An ever-expanding population, especially in a 55-plus community, means ever expanding health care needs. The Villages has one hospital, a 307-bed facility which opened in 2002 and was bought out by UF Health in 2020. But it is a half-hour ride for many southern Villagers to get there. Plans for a second hospital near a new Wellness Village that were announced in 2020 and touted as recently as 2022 seem to be on hold.

“Those conversations are in process right now,” says Heather Long, CEO of UF Health Central Florida. UF Health has added 50 new inpatient beds to its Leesburg hospital, which is only about 15 minutes from Middleton.

UF’s Villages hospital opened an $18-million, 26,000-sq.-ft. heart and vascular center last spring and the pulmonary rehabilitation center has doubled its size with all new equipment.

A freestanding emergency room opened in 2020 north of State Road 44 in the Brownwood community. Like all things Villages, it is golf cart-accessible. The ER sees about 80 patients per day, Long says, which is more than double the cases when it opened. An additional dozen beds are being added, bringing the total at the ER to 28.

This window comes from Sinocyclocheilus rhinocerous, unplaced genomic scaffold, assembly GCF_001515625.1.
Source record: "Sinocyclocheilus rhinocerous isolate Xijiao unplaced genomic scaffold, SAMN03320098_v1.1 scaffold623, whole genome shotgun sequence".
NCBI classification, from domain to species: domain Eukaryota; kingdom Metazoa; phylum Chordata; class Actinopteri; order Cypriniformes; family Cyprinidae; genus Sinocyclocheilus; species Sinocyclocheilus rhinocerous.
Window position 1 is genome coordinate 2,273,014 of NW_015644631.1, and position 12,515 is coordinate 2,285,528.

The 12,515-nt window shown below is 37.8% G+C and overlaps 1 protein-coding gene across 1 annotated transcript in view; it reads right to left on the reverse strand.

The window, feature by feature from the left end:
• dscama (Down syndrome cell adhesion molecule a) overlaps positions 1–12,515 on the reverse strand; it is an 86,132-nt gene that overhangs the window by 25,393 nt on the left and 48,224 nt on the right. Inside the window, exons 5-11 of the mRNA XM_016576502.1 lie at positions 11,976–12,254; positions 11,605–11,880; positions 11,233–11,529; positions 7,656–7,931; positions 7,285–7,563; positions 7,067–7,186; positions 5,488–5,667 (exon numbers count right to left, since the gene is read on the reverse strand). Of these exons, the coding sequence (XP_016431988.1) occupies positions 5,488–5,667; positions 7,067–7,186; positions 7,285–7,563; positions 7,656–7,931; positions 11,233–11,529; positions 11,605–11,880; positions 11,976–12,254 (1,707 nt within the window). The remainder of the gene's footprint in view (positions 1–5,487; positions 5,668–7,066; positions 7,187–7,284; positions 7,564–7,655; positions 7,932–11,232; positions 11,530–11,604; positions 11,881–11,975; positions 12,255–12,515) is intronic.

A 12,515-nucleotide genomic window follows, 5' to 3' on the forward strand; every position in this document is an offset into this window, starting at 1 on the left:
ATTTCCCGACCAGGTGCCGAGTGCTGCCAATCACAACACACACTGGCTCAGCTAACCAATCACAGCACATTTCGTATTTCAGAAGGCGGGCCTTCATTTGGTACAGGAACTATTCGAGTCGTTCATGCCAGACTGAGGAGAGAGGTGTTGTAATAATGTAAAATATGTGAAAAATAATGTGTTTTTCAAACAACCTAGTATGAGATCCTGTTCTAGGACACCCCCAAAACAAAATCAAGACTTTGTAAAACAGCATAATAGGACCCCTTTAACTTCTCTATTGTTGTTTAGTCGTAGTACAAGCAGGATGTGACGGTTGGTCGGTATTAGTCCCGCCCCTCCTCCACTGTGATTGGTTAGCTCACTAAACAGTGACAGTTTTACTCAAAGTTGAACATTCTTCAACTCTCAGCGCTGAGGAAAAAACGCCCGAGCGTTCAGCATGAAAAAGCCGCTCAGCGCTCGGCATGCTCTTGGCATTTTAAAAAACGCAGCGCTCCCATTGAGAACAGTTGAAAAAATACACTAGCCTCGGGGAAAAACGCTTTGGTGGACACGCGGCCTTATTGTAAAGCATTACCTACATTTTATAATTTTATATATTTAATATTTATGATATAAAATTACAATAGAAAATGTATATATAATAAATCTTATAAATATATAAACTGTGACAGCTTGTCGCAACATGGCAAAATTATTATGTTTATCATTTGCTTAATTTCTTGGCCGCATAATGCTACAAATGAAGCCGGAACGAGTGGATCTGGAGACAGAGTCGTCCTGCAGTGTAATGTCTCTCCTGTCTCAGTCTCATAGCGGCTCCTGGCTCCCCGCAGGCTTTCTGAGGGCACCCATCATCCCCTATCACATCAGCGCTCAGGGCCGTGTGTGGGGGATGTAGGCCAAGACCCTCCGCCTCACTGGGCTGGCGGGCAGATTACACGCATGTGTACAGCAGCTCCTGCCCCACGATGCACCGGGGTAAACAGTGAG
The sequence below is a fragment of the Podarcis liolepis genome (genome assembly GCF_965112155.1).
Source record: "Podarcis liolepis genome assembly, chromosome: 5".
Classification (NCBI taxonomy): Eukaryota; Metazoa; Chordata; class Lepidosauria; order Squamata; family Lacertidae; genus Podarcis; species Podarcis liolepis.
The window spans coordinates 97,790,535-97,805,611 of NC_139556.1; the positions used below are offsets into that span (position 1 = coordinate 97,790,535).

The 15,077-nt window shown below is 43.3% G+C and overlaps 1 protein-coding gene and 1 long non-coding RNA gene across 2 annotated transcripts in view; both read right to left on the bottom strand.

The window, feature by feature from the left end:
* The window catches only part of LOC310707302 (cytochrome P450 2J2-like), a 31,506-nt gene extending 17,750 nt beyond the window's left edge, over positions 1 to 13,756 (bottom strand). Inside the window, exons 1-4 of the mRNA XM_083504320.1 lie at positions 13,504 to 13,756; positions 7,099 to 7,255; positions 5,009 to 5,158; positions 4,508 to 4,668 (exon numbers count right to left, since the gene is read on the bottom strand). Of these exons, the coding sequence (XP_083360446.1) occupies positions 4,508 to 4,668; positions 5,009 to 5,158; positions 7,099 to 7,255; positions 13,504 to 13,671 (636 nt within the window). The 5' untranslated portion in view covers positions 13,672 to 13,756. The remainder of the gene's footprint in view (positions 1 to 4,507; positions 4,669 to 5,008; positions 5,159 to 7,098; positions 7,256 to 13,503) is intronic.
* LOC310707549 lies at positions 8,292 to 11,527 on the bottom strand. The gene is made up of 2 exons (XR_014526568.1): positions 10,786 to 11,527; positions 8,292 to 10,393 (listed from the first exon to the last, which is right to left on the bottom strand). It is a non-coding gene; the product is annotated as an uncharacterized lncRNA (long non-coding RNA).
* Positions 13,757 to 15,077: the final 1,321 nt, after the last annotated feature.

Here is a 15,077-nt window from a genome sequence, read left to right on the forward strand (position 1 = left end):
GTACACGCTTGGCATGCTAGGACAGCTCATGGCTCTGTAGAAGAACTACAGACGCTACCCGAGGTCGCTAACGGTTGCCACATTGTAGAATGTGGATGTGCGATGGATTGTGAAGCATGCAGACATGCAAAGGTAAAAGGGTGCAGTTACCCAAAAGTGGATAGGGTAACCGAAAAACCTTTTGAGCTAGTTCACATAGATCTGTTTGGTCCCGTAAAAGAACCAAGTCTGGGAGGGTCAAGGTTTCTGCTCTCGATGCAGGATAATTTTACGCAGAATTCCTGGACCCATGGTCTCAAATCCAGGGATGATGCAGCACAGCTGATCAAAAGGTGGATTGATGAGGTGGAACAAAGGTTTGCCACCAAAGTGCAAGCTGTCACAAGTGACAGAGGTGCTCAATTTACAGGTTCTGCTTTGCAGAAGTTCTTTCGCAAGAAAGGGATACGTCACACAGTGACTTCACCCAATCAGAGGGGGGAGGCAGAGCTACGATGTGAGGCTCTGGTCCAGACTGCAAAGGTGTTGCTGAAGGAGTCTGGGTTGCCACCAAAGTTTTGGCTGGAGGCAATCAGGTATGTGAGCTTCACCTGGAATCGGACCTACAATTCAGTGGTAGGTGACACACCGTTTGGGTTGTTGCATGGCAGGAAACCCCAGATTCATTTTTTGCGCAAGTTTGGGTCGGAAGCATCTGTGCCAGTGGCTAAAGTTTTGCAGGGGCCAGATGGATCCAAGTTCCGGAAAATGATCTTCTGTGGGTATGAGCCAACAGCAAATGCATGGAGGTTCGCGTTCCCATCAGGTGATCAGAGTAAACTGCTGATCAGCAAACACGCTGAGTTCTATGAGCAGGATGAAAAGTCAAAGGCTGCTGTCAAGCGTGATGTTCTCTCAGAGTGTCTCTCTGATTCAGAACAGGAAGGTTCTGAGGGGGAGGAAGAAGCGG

The cases range from respiratory illnesses to sports injuries. “We have golf cart accidents, we have pickleball injuries and tennis injuries and we have lots of golf injuries,” she says, including people getting hit by a ball. “It can knock you out pretty quick.”

In addition, The Villages Health system offers seven primary care centers.

This fall, a fire rescue unit will become the second in Florida equipped with Tissue Plasminogen Activator, an intravenously administered treatment that dissolves the clots that cause strokes and helps limit brain damage by restoring blood flow.

More stand-alone facilities are likely, Long says. The goal is to keep Villagers as active as they want to be. “They’re supposed to be having fun and we’re there to catch them if they fall.”

And that may be the reason The Villages can keep building, confident that the myriad activities available to residents each day will continue to lure people from throughout the country.

In a May town hall meeting, Villages CEO Mark Morse likened it to going off to college — for older people.

“You get to start anew,” he said. “And that’s what The Villages is all about. So that activity and that social connectivity and that energy is a blessing for health.”

Villages resident and Sumter County Commissioner Don Wiley, who tracks new development literally like a hawk — using his drones to scope out the work being done — agrees. “The community sells itself. People are going to continue to retire. They’re going to want to move away from the high-tax areas. Who the heck wants to shovel snow? I’d rather shovel sunshine.”

Study Subjects